Microsoft's updated spreadsheet software for Mac offers better compatibility and an eye-catching interface.
Excel 2011 is, like its Office for Mac siblings, all about
the sharing. The sharing may involve a SharePoint server or Microsoft's
SkyDrive service; it may rely on rights management features to control how a
file is used, or it may rely on Web-based sharing to work with people on the
next floor or on the other side of the globe.
Of course, there's more to the new Excel for Mac than that;
this release includes a number of features designed to help users create more
attractive and engaging spreadsheets, while undoing a couple of the mistakes that
Microsoft made in prior releases.
First among the do-overs comes in the area of automation,
and in returning VBA (Visual Basic for Applications) to Excel and the other Office
for Mac components, Microsoft acknowledges the critical role that VBA plays in
automating the way people consume and interact with data. I strongly suspect
that VBA plays a major part in keeping customers from considering alternatives
to the Microsoft Office suite, no matter how tempting their feature sets or
ideologically pure their file formats may be, or how inexpensive they may be.
The second of the big rethinks affects a rather crucial part
of the Excel user interface, the Formula Bar. This element-which allows one
to edit the contents of a spreadsheet cell-has wandered around the screen
from one release to the next and in the process, frustrated veteran users.
Finally, the point seems to have been made that the Formula Bar is an integral
part of the spreadsheet process, and now it's anchored to every open file.
There's nothing more frustrating than finding out that an
important workbook was somehow corrupted or damaged and then having to recreate
it from a printout, or worse, having to do so from scratch. Excel 2011 includes
the ability to repair data files if it encounters problems when opening them.
If I had to pick the most eye-catching feature of Excel
2011, it would be its attention to appearance, which is best exhibited in the
new Sparklines option; these are miniature charts that fit within a cell and
provide a visual summary of data that breaks up the monotony of figure upon
figure. Other visual cues, such as the new ability to color workbook tabs, will
go a long way to making spreadsheet workbooks more engaging than ever before.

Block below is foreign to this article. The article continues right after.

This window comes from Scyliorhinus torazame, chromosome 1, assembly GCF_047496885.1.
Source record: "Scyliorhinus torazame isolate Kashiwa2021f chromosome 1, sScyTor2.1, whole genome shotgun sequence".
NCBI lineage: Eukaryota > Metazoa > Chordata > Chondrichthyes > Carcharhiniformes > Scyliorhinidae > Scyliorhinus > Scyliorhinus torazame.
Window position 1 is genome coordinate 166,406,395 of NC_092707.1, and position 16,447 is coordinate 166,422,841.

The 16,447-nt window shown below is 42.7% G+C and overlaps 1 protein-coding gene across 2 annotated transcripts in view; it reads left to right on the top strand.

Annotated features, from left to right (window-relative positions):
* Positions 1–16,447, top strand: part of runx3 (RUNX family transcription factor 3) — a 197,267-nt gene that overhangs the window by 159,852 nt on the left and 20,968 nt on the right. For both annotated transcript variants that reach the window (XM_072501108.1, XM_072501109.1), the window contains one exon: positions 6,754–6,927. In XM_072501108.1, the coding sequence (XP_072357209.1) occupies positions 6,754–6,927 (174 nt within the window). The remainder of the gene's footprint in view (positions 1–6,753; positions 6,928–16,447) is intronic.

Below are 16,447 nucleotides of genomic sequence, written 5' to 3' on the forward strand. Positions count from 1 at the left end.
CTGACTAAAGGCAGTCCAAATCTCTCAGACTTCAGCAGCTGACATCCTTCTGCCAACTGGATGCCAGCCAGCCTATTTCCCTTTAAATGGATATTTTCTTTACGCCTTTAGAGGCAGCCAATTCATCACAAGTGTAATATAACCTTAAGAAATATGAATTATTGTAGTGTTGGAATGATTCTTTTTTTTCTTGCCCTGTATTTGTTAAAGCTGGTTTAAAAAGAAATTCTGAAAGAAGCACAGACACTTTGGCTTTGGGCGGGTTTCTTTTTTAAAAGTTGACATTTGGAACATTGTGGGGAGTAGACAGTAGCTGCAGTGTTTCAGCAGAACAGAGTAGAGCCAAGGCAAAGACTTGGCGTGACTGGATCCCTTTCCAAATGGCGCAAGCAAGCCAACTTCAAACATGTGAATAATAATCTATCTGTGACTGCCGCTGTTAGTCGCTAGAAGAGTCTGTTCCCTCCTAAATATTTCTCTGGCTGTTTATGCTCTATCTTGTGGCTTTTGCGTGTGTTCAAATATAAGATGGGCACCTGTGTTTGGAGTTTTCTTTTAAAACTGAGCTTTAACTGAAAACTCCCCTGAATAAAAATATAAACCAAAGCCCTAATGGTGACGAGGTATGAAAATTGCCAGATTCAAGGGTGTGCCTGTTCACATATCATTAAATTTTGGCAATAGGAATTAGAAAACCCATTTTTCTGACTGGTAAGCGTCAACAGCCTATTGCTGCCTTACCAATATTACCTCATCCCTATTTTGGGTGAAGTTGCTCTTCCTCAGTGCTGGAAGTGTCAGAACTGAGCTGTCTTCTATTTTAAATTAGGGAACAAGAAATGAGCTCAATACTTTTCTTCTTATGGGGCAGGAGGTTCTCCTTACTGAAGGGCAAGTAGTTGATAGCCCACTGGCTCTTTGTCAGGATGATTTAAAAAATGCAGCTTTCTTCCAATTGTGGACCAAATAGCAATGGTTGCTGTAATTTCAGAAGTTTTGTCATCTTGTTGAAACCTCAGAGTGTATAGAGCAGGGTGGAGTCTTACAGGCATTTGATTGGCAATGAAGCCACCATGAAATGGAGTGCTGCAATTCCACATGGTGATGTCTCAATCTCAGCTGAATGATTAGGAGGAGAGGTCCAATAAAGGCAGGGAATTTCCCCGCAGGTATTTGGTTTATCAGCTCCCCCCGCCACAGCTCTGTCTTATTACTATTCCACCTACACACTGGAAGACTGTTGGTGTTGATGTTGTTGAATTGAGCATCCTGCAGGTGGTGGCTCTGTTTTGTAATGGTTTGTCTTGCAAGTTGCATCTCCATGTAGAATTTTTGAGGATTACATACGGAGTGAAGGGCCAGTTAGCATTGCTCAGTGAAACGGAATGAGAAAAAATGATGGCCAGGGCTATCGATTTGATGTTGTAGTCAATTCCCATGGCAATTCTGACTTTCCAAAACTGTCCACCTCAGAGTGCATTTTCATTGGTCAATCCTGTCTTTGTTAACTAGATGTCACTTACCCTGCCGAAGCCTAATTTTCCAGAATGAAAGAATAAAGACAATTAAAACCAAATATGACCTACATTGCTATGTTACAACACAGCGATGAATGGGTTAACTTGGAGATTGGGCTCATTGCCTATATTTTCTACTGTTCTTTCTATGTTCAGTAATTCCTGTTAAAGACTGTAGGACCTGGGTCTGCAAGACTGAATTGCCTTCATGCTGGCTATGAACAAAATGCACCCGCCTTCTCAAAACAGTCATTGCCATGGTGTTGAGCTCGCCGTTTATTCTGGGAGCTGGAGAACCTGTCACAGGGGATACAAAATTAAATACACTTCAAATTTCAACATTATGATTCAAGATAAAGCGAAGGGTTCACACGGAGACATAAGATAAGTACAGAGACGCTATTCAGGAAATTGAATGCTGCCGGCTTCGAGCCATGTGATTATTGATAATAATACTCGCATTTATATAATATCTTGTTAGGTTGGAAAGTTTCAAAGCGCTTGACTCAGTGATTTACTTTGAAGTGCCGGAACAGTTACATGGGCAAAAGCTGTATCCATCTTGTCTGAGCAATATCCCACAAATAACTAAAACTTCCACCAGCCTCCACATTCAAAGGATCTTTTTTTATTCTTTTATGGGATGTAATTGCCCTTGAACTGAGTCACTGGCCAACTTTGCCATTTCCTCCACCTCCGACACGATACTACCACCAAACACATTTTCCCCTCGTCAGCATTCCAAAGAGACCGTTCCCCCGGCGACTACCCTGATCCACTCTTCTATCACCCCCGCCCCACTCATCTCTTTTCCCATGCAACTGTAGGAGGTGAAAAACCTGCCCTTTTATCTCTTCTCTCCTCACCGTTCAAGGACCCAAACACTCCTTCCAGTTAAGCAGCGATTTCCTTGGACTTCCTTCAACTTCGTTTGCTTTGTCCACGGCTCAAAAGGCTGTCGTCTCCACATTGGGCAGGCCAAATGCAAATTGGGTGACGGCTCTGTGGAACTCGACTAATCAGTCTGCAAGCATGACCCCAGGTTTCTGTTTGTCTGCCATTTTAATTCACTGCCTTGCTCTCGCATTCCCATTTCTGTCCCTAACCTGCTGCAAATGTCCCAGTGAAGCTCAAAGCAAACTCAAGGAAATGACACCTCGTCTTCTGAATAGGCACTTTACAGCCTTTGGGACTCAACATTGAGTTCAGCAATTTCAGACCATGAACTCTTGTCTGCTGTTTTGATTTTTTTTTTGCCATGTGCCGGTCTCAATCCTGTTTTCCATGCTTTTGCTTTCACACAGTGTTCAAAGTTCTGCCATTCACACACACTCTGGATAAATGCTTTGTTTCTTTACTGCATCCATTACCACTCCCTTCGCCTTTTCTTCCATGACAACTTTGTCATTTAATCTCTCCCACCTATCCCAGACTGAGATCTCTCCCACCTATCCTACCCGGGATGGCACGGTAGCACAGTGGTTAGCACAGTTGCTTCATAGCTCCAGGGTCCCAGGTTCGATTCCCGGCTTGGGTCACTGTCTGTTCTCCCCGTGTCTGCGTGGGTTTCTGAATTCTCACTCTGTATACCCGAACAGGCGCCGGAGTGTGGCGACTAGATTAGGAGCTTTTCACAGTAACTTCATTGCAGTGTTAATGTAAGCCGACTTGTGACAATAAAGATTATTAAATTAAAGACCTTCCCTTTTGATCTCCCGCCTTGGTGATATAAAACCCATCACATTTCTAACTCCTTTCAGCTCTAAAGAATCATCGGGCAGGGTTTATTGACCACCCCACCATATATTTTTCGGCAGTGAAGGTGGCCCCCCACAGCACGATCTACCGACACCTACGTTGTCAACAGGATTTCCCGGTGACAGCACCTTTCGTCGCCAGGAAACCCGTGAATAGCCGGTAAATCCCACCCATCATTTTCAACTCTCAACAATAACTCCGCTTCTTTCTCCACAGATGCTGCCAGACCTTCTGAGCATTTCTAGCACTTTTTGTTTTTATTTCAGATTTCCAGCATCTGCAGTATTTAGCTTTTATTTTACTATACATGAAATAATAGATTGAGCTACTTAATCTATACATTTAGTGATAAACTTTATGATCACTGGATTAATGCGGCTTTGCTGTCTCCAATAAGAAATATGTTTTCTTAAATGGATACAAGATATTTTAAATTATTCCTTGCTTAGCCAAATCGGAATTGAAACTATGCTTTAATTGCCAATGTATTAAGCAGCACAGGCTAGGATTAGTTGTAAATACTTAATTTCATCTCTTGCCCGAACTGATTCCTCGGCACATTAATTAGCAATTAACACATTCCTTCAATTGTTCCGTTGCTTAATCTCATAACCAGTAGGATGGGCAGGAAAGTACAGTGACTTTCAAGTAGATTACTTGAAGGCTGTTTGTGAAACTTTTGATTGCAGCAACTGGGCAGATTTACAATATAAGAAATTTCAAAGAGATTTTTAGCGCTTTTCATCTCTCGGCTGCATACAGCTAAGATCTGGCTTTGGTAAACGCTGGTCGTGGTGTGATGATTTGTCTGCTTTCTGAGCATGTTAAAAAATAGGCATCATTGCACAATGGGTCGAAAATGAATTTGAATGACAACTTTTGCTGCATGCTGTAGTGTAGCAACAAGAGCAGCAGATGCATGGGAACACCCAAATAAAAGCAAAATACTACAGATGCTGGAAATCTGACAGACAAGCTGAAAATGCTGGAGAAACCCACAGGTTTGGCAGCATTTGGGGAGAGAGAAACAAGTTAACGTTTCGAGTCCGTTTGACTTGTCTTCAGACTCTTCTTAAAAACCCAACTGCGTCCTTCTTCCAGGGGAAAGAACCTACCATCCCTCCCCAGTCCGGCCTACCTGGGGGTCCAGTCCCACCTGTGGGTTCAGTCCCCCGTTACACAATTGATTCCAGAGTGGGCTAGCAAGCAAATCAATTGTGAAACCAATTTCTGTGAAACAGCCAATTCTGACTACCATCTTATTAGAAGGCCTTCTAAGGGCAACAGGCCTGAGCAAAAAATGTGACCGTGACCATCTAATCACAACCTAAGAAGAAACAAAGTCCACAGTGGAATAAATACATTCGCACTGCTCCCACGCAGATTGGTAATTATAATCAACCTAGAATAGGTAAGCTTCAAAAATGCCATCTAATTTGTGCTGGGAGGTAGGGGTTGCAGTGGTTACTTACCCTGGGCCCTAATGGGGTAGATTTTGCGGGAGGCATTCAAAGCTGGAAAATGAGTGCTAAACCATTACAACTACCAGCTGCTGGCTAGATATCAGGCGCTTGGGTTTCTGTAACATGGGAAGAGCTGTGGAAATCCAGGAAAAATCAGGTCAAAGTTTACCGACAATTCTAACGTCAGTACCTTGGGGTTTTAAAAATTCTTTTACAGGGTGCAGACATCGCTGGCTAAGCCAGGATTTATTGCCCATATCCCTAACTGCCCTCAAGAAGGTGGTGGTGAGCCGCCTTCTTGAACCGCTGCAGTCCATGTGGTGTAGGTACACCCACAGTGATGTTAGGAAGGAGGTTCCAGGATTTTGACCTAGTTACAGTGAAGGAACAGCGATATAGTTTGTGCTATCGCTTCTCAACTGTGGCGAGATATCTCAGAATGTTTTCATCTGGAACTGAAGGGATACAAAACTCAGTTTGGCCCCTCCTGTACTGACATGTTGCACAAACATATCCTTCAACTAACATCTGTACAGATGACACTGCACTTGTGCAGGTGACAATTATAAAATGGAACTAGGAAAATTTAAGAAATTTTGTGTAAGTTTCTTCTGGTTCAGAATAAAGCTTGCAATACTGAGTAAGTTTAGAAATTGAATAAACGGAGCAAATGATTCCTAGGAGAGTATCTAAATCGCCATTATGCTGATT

Another neat feature is the Paste as Picture option, which
allows users to paste content copied from another spreadsheet as an image,
whether for ensuring that information that has to be preserved isn't changed,
or simply for use as a reference.
Spreadsheets are a valuable tool for planning purposes, but
all too often, important information is buried in the figures. Excel 2011 makes
it more simple to find cells containing specific data or to build out a set of
figures; users can now search on a sheet or across an entire workbook without
leaving the main Excel window, or easily generate a list of unique values in a
table or cell range.
A number of features from earlier Excel versions have been
improved in this release; the Media Browser makes it easier to make use of
visual art, sound and video files, and data validation now works with cells
from other worksheets. The accuracy in more than 45 financial, mathematical and statistical
functions has been improved, providing more accurate results and behavior that
hews to the way these functions act in Excel 2010 for Windows.
In another compatibility improvement, Excel makes it easy to
reconcile the basis date for calculations; Excel 2011 for Mac defaults to the
1900 basis used in Excel for Windows, but recognizes dates copied from older
Excel for Mac files that use 1904 as their basis. Excel 2011 alerts the user
that these dates ought to be converted to a 1900 basis, and handles the
conversion automatically, except for dates copied as part of a chart, which
must be adjusted manually.
Overall, Excel 2011 for Mac provides users with rich
functionality that takes advantage of many of the Mac's inherent features,
while doing a good job of reconciling some long-standing differences between
the behavior and feature set of the Mac and Windows version of Excel. It was
impossible for me to agree that Excel 2008 was a better version of Microsoft's
spreadsheet tool than Excel 2004 was, but there's no question in my mind that
Excel 2011 surpasses them both.
P. J. Connolly began writing for IT publications in 1997 and has a lengthy track record in both news and reviews. Since then, he's built two test labs from scratch and earned a reputation as the nicest skeptic you'll ever meet. Before taking up journalism, P. J. was an IT manager and consultant in San Francisco with a knack for networking the Apple Macintosh, and his love for technology is exceeded only by his contempt for the flavor of the month. Speaking of which, you can follow P. J. on Twitter at pjc415, or drop him an email at firstname.lastname@example.org.